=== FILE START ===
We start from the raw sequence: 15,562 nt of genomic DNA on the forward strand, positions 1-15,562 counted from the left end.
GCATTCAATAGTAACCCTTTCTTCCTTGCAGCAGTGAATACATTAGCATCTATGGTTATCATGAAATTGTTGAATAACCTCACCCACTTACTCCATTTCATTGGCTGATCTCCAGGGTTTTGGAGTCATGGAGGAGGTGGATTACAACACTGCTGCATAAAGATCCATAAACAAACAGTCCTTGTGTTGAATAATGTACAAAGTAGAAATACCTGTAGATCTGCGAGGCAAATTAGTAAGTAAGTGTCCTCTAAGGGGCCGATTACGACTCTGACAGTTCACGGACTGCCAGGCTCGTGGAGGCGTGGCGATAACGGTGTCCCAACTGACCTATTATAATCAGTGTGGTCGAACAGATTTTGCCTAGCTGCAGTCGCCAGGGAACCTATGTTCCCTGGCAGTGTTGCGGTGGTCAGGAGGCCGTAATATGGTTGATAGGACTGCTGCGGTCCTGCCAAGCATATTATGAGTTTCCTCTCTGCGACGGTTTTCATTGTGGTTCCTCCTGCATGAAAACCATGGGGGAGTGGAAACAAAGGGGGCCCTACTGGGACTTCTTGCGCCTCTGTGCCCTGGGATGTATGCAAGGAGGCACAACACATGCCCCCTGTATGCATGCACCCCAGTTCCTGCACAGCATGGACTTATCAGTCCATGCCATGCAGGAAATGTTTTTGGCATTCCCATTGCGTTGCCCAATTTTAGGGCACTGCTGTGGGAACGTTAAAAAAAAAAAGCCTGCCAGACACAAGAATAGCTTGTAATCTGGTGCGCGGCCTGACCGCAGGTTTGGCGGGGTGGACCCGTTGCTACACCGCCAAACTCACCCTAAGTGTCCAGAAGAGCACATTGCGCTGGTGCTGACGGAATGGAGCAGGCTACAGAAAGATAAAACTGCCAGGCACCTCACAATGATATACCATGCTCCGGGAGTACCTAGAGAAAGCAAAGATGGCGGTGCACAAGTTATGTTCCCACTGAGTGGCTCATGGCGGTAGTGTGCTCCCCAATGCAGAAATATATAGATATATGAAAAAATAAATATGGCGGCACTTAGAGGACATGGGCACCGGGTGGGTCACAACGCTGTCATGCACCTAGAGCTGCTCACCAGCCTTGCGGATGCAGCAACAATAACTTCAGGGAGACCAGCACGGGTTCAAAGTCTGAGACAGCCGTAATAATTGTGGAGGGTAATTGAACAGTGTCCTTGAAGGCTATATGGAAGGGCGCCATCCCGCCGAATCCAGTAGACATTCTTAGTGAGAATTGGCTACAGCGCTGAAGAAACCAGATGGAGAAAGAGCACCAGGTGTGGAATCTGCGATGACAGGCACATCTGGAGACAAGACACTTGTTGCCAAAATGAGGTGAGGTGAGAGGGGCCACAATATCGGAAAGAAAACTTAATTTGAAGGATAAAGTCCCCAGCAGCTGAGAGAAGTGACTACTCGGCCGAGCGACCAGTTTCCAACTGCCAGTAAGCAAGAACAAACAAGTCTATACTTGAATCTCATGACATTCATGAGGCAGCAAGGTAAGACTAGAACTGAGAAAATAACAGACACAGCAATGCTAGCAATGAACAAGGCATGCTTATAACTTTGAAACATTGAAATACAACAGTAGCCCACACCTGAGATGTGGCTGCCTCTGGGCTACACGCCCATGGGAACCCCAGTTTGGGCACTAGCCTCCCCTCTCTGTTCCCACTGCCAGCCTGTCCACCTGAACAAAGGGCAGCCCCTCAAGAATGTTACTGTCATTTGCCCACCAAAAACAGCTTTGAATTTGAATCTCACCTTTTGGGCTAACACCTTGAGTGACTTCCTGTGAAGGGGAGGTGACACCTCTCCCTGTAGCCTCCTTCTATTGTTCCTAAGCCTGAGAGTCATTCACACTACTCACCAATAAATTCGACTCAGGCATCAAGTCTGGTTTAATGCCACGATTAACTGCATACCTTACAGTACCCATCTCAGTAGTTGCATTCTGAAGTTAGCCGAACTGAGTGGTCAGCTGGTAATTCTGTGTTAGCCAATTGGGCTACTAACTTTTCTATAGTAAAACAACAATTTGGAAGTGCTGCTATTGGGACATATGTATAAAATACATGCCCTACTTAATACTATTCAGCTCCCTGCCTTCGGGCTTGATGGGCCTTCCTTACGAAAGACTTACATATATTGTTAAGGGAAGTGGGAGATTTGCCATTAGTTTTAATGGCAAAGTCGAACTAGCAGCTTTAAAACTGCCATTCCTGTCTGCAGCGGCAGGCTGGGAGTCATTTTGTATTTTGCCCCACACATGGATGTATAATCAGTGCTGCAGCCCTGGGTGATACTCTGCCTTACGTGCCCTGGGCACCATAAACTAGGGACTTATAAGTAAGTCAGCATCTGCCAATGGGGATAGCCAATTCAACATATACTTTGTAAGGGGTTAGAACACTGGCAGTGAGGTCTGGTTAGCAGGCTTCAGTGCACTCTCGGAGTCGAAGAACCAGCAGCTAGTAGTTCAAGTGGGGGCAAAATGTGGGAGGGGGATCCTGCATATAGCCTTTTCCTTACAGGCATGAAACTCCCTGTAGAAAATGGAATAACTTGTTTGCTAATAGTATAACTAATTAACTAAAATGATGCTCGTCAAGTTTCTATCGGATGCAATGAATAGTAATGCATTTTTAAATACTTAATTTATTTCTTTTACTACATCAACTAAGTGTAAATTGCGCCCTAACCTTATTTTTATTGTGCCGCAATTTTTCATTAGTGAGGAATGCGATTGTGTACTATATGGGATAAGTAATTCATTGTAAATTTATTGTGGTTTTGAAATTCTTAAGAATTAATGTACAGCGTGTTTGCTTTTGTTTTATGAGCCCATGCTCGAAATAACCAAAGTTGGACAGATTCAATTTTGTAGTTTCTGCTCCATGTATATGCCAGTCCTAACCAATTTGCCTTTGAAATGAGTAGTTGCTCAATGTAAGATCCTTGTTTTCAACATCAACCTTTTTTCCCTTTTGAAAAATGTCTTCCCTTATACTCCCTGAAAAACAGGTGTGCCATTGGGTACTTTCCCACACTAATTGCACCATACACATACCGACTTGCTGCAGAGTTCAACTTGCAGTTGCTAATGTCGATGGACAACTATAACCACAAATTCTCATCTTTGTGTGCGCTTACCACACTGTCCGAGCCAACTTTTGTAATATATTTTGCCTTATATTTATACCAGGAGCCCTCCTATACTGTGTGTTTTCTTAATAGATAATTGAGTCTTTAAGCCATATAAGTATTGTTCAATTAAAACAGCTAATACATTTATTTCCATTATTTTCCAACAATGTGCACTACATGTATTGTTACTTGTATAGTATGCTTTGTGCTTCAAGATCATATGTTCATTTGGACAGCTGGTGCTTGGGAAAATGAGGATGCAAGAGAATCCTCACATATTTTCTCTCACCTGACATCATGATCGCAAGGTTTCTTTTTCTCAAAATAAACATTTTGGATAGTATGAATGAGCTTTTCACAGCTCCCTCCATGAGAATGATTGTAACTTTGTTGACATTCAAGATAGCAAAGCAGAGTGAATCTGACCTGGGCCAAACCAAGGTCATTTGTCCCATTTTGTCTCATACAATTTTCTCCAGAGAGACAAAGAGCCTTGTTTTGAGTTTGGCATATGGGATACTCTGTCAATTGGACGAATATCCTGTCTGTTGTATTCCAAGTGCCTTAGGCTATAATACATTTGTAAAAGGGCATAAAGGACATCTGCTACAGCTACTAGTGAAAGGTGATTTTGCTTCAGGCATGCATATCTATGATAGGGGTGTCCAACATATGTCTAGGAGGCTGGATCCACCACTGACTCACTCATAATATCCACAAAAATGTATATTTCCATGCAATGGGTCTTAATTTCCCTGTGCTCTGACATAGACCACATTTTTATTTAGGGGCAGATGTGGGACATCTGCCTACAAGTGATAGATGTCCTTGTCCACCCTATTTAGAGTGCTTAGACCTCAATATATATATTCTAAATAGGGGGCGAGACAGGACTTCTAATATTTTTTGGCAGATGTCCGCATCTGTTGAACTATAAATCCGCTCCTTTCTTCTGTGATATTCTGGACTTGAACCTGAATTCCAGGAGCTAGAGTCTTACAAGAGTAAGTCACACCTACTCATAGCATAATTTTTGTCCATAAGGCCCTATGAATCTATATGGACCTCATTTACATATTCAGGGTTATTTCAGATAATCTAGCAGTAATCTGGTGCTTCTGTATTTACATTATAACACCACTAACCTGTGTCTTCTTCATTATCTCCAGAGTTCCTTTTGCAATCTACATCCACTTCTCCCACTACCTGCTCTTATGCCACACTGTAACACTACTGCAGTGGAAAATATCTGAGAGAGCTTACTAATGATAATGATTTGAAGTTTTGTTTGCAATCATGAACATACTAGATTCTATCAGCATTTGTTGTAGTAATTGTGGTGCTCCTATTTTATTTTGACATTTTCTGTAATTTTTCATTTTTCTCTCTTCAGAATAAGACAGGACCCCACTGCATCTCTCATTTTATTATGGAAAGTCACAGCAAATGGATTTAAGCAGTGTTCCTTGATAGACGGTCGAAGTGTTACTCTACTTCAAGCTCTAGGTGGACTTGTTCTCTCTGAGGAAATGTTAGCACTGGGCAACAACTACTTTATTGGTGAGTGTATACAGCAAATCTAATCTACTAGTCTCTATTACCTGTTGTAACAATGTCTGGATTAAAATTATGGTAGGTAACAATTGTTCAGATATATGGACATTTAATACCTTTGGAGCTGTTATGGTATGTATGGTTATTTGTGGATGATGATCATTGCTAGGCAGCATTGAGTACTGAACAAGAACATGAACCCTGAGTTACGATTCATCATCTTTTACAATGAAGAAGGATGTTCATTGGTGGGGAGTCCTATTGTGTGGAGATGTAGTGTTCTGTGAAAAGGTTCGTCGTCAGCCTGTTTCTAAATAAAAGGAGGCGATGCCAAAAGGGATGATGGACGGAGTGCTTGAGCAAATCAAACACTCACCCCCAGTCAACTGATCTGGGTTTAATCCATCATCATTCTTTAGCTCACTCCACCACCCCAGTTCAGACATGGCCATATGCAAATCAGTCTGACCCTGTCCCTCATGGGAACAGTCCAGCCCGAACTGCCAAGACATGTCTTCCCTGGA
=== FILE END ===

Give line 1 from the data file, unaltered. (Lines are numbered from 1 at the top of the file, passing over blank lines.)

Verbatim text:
We start from the raw sequence: 15,562 nt of genomic DNA on the forward strand, positions 1-15,562 counted from the left end.